Bay Area Life Sciences Conversions Continue
Life sciences activity in the San Francisco Bay Area continues at a robust pace with two recent acquisitions signaling an appetite for conversions of office and mixed-use properties into life sciences uses.
Oxford Properties Group on April 22 announced its acquisition of Foundry31, a 403K SF mixed-use building in Berkeley bordering Emeryville and Oakland for $172.7M, according to a press release. With 100K SF of the property slated for conversion to life sciences, the deal is part of Oxford’s strategy to invest in life sciences properties in the U.S., including its acquisition of the Public Market Emeryville earlier this year, which will also get new lab spaces.
“Substantially growing our life sciences business represents one of our highest conviction investment strategies and top priorities at Oxford,” Oxford Properties Executive Vice President North America Chad Remis said in a statement. “The supply of high-quality life sciences space is limited, and the acquisition of Foundry31 presents us with a unique opportunity to immediately convert 100K SF to help provide the critical lab infrastructure required that allows innovative biotech firms to deliver the life-changing therapeutics of tomorrow.”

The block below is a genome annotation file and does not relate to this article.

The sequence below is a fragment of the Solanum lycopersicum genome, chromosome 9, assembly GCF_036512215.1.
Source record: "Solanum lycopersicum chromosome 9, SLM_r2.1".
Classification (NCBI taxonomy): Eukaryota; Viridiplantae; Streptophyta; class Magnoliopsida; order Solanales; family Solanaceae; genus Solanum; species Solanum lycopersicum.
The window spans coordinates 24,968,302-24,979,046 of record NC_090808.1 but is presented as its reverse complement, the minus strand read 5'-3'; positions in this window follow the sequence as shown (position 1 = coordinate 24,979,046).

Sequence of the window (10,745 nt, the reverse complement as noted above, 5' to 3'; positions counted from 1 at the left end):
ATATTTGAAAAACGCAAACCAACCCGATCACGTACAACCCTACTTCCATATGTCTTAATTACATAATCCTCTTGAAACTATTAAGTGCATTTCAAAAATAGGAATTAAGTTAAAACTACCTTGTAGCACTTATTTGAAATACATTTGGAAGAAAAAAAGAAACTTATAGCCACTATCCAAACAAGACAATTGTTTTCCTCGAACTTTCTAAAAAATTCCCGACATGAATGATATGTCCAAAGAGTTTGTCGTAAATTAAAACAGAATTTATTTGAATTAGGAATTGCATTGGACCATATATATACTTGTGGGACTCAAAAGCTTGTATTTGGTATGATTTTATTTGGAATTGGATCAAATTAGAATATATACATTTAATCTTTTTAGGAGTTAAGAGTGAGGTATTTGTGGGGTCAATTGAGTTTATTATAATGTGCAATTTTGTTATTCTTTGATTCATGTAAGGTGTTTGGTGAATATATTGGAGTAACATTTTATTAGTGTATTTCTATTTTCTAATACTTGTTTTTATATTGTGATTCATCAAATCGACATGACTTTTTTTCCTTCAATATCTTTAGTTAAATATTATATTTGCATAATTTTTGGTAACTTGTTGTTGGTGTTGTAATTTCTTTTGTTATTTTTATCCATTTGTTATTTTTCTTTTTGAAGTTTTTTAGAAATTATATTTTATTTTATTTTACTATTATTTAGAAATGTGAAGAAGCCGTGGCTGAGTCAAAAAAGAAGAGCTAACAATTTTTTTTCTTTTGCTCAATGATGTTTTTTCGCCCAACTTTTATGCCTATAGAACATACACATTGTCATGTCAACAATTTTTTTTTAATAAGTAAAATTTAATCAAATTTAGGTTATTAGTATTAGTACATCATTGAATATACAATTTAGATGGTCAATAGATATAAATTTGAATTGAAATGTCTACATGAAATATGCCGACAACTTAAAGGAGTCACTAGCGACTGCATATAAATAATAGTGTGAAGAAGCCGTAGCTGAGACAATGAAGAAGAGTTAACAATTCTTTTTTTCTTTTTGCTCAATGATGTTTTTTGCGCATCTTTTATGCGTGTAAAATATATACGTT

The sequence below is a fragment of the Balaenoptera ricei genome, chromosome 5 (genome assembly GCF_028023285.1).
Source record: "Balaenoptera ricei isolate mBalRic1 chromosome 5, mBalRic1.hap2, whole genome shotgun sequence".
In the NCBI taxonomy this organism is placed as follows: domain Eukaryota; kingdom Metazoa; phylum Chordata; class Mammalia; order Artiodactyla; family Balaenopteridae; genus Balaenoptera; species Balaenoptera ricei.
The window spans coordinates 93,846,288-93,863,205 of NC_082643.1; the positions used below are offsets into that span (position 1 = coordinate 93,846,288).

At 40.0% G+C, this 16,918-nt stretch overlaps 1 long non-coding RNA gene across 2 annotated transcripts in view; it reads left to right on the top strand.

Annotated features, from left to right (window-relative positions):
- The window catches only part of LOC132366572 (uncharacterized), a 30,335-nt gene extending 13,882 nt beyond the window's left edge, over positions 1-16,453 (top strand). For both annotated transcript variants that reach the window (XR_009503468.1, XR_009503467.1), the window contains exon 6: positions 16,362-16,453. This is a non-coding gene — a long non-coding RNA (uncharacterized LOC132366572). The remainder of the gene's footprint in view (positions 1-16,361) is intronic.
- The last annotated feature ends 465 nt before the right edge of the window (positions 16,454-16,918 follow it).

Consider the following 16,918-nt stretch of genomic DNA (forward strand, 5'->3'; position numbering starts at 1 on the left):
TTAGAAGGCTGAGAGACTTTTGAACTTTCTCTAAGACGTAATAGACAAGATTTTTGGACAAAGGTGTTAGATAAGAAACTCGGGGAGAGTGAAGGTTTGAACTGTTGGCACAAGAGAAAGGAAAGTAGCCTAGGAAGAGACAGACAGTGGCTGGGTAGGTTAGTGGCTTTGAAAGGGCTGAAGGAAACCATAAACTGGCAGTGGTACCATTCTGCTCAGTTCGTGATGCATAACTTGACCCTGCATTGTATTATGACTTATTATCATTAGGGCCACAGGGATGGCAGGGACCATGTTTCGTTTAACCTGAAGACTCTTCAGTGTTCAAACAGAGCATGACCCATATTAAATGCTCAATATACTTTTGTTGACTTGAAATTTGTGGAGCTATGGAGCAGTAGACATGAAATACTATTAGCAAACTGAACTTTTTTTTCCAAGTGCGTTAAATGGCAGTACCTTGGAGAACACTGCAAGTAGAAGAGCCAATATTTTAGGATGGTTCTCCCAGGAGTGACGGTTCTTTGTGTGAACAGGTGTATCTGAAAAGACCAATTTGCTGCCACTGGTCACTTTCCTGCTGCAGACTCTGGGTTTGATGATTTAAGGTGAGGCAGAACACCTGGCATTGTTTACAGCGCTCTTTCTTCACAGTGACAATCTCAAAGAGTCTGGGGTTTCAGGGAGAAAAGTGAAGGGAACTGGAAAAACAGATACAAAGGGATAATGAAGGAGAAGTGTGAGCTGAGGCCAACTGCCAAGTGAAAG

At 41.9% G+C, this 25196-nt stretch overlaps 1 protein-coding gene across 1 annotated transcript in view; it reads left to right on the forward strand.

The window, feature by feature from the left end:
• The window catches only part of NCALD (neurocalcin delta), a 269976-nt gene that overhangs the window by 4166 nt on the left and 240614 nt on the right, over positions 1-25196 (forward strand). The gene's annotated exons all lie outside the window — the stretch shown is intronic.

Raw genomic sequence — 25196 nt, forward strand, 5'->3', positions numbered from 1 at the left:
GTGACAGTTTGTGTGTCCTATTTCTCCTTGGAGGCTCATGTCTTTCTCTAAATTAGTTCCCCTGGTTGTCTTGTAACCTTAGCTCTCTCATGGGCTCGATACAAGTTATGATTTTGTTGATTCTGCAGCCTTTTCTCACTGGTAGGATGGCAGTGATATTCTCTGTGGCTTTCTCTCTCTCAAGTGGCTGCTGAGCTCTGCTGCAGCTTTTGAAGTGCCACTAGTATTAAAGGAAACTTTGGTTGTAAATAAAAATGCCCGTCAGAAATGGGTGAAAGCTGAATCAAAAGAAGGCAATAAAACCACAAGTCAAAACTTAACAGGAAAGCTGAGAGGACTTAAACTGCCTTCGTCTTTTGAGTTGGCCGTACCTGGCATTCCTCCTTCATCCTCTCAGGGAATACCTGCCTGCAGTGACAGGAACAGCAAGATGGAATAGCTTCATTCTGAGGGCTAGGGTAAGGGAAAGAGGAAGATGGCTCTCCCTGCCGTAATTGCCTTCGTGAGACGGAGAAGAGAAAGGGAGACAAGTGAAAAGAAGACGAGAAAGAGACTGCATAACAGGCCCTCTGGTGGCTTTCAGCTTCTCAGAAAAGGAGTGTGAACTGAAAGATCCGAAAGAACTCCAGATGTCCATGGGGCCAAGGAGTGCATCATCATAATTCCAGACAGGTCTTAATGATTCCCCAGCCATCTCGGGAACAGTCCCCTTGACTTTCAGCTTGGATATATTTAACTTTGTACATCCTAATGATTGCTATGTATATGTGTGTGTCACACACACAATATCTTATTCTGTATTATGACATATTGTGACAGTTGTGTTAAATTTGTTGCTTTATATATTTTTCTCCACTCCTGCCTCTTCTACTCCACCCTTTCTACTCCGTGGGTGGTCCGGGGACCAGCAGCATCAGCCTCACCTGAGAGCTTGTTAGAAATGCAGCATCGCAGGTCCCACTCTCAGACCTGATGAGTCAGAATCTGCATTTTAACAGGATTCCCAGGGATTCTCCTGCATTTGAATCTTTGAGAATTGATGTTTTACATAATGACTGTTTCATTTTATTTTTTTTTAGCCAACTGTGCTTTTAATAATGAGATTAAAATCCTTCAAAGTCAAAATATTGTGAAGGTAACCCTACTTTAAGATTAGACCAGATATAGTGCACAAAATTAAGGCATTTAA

On the S.F. Peninsula, the San Mateo Bay Center at 901 and 951 Mariners Island Blvd. in San Mateo was also recently acquired for $156M by Longfellow Real Estate Partners from seller Rubicon Point Partners, according to a statement from Newmark, which completed the deal.
The 250K SF campus is surrounded by a life sciences cluster including users like Gilead and Illumina, positioning it for the intended conversion to life sciences.
“San Mateo Bay offered an ideal rollover pattern offering immediate conversion opportunities, coupled with a strong rent roll providing cash flow through conversion,” Newmark Vice Chairman Steven Golubchik said in a statement. “As the San Francisco Peninsula continues to heat up, San Mateo is poised to benefit from tenants seeking to immediately satisfy their demand for space.”